FRED BROWN is one of the real pioneers of Pawnee County. Forty-six years have come and gone since September, 1872, when he arrived with his wife and children at the crude village or hamlet of Larned.
Mr. Brown is a thorough American citizen, and his career has been marked by progressiveness and public spirit throughout his residence in Western Kansas. He is also a veteran of the German army, fought in three wars of the Fatherland, and is one of the few men in Kansas who are entitled by personal service to wear the Iron Cross bestowed by the Emperor for bravery.
Mr. Brown was born at the Town of Vernheid in the Province of West Prussia, January 26, 1844, a son of Fred and Eva (Molkentin) Brown. In the old country the family name was spelled Braun. Fred's father was a farmer. Of the nine children in the family the three to come to the United States were Fred, Herman and Albert, the two brothers being now residents of Morgan County, Illinois.
It is customary for all German children to attend the common schools until the age of fourteen. Such schools as were maintained in his part of Germany furnished all the early training Fred Brown received. He learned farming in the thorough and methodical German fashion from his father. Army service is accepted as a matter of course in the old country, and Mr. Brown was twenty years of age when in 1864 he went with his company, the Twenty-First, to war during the brief conflict with Denmark. He took part in the half dozen battles of the campaign, until the capture of the Danish capital. The war lasted only about six months. In 1866 he was again called to the colors in the war with Austria, and was again in the Twenty-First Company. Here he participated in four battles, and in neither campaign did he sustain a bullet wound.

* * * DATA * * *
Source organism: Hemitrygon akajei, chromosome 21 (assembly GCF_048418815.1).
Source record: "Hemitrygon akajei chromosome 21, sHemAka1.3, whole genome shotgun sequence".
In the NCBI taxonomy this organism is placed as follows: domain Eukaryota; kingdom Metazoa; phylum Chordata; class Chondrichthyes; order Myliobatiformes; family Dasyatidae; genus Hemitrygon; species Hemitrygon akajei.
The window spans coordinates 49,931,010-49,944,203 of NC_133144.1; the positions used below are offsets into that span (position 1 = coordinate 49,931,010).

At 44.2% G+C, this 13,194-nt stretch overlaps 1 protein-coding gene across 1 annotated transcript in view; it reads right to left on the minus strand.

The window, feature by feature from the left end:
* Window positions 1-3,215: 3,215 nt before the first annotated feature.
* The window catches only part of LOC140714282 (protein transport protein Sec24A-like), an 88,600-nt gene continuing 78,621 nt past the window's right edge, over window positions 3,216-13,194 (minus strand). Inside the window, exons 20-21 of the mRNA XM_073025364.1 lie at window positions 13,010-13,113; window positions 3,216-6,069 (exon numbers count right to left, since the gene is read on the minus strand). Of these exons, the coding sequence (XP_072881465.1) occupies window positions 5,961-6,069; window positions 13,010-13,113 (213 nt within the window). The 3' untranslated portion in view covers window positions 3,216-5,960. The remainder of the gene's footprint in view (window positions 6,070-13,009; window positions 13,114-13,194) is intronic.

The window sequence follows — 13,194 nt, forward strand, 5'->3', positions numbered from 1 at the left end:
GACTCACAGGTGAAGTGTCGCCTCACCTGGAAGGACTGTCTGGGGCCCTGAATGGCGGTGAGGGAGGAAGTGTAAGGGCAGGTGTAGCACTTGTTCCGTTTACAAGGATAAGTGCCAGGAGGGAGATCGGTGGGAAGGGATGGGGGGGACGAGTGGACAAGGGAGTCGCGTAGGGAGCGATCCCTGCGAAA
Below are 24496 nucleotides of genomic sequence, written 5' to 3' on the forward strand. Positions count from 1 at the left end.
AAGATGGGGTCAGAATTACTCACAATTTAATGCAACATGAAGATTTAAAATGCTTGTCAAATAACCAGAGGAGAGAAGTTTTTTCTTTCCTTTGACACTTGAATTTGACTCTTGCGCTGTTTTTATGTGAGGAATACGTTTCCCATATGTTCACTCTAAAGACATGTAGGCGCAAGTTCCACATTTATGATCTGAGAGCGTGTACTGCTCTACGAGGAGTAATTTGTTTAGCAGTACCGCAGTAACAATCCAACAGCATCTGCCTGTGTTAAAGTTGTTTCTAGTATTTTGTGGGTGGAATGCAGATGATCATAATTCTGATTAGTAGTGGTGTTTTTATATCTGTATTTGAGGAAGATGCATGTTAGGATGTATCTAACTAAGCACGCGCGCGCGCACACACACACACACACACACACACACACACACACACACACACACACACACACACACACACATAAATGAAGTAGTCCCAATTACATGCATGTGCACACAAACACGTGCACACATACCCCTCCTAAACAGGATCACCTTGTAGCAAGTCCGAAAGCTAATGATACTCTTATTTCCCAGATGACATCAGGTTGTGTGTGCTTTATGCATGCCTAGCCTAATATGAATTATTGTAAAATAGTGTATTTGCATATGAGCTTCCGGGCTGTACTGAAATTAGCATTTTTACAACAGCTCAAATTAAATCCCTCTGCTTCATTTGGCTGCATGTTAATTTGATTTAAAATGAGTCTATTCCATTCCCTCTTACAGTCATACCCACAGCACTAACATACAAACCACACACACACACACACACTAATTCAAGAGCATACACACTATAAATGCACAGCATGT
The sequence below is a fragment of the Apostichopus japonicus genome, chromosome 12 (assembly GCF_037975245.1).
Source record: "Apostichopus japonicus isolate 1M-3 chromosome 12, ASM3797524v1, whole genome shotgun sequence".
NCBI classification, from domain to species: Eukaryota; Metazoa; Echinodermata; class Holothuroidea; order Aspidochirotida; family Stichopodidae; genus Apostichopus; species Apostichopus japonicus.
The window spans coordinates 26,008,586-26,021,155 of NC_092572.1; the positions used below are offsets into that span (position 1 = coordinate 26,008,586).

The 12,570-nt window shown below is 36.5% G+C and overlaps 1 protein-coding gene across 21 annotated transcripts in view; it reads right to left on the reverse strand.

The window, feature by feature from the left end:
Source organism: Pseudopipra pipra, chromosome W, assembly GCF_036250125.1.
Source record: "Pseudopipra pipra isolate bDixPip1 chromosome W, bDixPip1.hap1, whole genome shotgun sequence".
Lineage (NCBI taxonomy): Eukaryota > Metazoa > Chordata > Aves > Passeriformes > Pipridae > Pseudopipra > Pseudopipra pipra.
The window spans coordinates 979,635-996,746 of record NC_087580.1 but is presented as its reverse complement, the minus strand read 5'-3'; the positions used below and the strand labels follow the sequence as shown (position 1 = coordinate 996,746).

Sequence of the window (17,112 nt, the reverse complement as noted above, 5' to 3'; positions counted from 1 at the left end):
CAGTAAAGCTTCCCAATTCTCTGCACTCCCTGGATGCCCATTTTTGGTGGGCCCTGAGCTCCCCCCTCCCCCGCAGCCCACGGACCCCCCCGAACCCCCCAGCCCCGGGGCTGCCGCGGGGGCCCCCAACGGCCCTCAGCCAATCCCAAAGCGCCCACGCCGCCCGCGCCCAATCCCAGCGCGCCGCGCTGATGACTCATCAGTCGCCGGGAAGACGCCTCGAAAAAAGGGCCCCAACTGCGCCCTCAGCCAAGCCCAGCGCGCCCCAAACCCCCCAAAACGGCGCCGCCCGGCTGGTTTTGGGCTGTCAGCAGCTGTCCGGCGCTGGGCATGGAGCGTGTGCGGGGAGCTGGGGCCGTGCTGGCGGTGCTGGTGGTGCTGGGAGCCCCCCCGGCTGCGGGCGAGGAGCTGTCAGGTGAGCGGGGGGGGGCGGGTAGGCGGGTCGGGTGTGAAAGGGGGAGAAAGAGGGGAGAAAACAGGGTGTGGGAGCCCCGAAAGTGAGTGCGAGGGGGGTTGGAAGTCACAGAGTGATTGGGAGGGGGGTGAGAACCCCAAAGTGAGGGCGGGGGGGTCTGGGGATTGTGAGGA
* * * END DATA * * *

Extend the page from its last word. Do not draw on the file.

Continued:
From the close of the Austrian war until the opening of the Franco-Prussian war he followed farming. In that war he was again called into service, and again with the Twenty-First Company of Infantry he went with the German forces into France under General Von Moltke. He was with the army when it captured Strassburg, Dijon and Metz. At Metz it will be recalled the German excavated a hole under the city and when it was completed gave notice to the French that if they did not surrender by a certain time the town would be blown about their ears. The French did not long delay the surrender. In the fighting around Metz Mr. Brown fell upon a bayonet and sustained a flesh wound between the eyes. That was the only injury he received during this war. From Metz he went with the victorious German advance upon Paris, and was there when the capital of the French surrendered and the war closed. For his individual bravery in this campaign Mr. Brown was awarded the Iron Cross. He has that decoration yet, and no one is better entitled to wear it. After the close of the Franco-Prussian war he returned home to the farm, but remained only a short time until he followed his long cherished desire to come to America.